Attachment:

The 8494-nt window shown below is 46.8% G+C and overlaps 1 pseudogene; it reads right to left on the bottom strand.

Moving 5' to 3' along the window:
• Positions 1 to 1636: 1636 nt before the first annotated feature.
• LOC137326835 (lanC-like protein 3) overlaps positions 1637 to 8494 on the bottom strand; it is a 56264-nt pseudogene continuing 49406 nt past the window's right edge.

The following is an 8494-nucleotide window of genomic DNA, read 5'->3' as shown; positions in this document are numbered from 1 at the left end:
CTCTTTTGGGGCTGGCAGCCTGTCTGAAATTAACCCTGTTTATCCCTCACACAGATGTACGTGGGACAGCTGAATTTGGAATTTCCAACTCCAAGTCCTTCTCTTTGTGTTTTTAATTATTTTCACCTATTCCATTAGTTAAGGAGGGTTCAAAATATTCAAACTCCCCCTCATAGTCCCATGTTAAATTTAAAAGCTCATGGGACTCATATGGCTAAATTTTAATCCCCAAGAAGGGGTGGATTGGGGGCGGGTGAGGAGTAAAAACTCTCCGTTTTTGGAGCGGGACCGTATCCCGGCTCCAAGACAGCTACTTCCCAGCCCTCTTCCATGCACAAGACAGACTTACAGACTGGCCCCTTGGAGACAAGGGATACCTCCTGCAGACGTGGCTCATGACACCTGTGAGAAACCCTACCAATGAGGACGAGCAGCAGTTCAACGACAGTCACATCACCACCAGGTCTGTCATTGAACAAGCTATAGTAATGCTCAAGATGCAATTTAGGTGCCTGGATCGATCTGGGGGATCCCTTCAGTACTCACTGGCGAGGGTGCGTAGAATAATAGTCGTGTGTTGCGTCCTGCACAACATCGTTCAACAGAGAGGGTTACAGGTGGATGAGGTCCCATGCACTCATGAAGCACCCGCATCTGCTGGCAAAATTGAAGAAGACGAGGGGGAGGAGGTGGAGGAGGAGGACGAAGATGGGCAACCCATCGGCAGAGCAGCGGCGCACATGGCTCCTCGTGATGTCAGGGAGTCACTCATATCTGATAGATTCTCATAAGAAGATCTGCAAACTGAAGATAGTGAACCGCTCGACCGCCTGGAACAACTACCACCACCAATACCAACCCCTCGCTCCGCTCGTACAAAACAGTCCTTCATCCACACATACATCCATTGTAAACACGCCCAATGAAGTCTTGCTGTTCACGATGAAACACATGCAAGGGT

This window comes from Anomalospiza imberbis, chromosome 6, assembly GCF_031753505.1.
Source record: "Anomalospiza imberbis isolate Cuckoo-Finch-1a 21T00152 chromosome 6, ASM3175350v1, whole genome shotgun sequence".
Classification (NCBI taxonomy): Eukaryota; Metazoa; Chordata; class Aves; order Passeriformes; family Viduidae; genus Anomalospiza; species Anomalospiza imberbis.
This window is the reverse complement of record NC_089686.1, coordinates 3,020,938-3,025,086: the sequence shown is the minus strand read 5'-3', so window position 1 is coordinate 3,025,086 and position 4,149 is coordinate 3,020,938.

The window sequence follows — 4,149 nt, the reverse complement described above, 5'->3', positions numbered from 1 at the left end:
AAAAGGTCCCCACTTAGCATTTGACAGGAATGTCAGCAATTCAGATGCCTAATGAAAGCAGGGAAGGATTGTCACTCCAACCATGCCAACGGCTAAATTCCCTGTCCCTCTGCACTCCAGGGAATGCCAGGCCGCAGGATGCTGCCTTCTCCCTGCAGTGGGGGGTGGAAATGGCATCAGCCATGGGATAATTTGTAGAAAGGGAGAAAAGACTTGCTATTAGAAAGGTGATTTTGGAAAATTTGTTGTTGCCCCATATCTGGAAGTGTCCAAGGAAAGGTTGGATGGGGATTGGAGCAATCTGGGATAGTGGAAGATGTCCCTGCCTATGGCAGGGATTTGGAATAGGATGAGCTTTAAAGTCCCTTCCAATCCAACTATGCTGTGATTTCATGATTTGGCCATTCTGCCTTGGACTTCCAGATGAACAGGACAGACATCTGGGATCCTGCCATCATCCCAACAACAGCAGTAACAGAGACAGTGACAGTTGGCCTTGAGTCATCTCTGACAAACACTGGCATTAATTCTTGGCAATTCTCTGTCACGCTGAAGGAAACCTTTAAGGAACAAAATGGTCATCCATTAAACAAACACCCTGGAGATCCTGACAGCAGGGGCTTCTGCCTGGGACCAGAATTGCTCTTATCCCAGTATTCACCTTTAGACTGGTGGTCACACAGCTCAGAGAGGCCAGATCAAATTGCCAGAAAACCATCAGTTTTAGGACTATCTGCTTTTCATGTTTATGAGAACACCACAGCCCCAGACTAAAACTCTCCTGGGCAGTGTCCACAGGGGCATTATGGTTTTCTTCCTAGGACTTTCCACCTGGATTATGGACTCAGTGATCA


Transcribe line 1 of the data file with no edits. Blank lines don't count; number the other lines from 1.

The 8494-nt window shown below is 46.8% G+C and overlaps 1 pseudogene; it reads right to left on the bottom strand.